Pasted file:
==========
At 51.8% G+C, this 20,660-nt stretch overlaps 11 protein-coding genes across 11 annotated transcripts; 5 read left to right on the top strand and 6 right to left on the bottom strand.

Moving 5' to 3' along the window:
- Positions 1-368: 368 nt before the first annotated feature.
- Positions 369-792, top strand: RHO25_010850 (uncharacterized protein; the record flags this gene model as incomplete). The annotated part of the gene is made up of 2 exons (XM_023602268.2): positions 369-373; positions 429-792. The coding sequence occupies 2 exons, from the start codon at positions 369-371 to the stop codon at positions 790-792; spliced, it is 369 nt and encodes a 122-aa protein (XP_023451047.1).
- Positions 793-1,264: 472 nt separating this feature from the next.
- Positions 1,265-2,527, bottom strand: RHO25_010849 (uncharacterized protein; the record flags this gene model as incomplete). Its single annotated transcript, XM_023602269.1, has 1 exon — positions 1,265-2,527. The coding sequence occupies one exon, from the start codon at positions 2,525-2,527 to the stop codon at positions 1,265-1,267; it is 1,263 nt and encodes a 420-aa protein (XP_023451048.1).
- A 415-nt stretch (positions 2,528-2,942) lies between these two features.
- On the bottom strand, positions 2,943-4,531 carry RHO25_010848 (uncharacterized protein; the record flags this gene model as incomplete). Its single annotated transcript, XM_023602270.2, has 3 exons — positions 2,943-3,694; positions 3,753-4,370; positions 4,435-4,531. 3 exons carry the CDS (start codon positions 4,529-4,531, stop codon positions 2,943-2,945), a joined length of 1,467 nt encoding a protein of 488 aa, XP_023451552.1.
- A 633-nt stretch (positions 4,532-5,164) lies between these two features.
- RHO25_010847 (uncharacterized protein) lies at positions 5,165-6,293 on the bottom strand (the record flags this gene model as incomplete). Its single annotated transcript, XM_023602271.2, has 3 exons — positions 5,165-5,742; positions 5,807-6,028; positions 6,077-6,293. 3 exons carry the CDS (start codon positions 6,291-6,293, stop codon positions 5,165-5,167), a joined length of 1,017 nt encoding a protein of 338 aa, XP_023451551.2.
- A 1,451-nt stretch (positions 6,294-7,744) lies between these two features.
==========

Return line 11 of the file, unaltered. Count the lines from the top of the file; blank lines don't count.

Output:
- A 1,451-nt stretch (positions 6,294-7,744) lies between these two features.